20040528, 19:25  #1 
Nov 2003
1110100100100_{2} Posts 
Twin Primes Conjecture
In case noone has heard, Richard Arenstorf (emeritus, Vanderbilt) has
published a manuscript with a proof of the twin prime conjecture. It is too early to say whether the paper might contain errors (I have skimmed it and probably lack the skills to determine any subtle errors). However, the basic approach looks sound to me and represents some serious analytic number theory. Basically: Let L(n) be the VonMangoldt function. Arenstorf considers the Dirichlet series T(s) = sum(n > 3) L(n1)L(n+1)n^s for Re(s) > 1 and shows that T(s) B/(s1) has an analytic continuation onto Re(s) = 1. This allows use of a Tauberian Thm to show that sum [log(p) log(p+2) > oo. Indeed, it allows showing that the density of twin primes (the constant B) matches the conjecture of Hardy & Littlewood. I do not know the details of the Tauberian Thm, nor how it is applied. [note for the uninitiated. A Tauberian Thm allows one to deduce local behavior of a function from its long term ergodic behavior] I will be trying to read the paper in depth this weekend. I will need to do so with references at my side. This is a SERIOUS piece of work. 
20040528, 19:34  #2 
6809 > 6502
"""""""""""""""""""
Aug 2003
101×103 Posts
10,529 Posts 
In a nut shell does it say that twin primes are endless, or what?

20040528, 19:45  #3  
"Nancy"
Aug 2002
Alexandria
2,467 Posts 
Quote:
(say WHAT??? ) But seriously, this is great news and'd put one of the most famous questions in number theory to rest. The paper can be found here. I'll skim over it but I don't expect to understand anything beyond the four lines lines of the abstract. Perhaps you'd like to give a very general summary, in layman's terms, of proof method used when you read it? Alex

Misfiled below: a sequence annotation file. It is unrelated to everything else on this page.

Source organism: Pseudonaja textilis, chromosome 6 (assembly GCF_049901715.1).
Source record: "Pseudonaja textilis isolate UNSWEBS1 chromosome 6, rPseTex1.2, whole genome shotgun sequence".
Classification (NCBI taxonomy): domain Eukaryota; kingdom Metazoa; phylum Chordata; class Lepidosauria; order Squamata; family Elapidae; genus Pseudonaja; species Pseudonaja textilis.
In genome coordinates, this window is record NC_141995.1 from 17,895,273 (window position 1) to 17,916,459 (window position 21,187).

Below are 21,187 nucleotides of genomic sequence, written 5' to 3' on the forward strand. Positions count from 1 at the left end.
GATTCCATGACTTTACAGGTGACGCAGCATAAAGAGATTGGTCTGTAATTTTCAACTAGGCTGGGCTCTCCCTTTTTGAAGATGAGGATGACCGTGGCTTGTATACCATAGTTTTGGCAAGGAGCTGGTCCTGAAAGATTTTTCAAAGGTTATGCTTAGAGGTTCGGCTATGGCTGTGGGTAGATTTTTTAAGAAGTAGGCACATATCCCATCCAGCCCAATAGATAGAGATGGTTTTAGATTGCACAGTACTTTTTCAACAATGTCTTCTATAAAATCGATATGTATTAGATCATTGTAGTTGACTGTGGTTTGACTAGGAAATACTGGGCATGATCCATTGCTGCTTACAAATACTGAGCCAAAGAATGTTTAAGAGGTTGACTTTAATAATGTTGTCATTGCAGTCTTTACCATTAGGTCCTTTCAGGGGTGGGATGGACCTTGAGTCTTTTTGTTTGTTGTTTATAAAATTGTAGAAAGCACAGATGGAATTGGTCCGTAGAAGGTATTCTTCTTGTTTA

20040528, 19:54  #4  
Nov 2003
2^{2}×5×373 Posts 
Quote:
know very much about Tauberian methods (except in a general way). They allow one to deduce *local*, finite behavior of a function from its ergodic behavior. Setting the problem up as a Dirichlet series is quite clear; this is how one proves there are infinitely many primes in any arithmetic progression. The use of VonMangoldt's function in the series is quite clever (but may have been obvious to one more skilled than I). I will try to summarize after I have read it. I am not an expert in analytic number theory. I am perhaps at the level of the average grad student in the subject. Bob 

20040528, 23:37  #5  
Dec 2003
Hopefully Near M48
11011011110_{2} Posts 
Quote:
Unfortunately, I can't understand much more... Using a Google search on Arenstorf +"Twin Prime Conjecture" returned only one result:http://www.math.vanderbilt.edu/~cale.../98_11_09.html Last fiddled with by jinydu on 20040528 at 23:50 

20040529, 00:12  #6 
∂^{2}ω=0
Sep 2002
República de California
3^{2}·1,303 Posts 
If true, this would be a HUGE result. Thanks for the headsup, Bob, and thanks for the link to the manuscript, Alex.

20040529, 01:09  #7 
6809 > 6502
"""""""""""""""""""
Aug 2003
101×103 Posts
10,529 Posts 
should we search for the twins of Mersennes?
We could bag the largest twins. Is P95 capable of doing that? Or G or M lucas? Does the math work to do that (check for a twin of the M's)? 
20040529, 01:28  #8 
Dec 2003
Hopefully Near M48
2·3·293 Posts 
Hmmm, the largest twin prime pair is tiny, only 51090 digits!

20040530, 17:21  #9 
Banned
"Luigi"
Aug 2002
Team Italia
12EC_{16} Posts 
If there are infinitely many, it's only a mater of time to find them out
Luigi 
20040531, 02:23  #10 
∂^{2}ω=0
Sep 2002
República de California
3^{2}×1,303 Posts 
On a related note, I was perusing the 21. May issue of Science this afternoon, and came across the following article in the News of the Week section, with the impressively alliterative title "Proof Promises Progress in Prime Progressions":
http://physicalsciences.ucsd.edu/new...eory052404.htm 
20040531, 02:33  #11 
Dec 2003
Hopefully Near M48
3336_{8} Posts 

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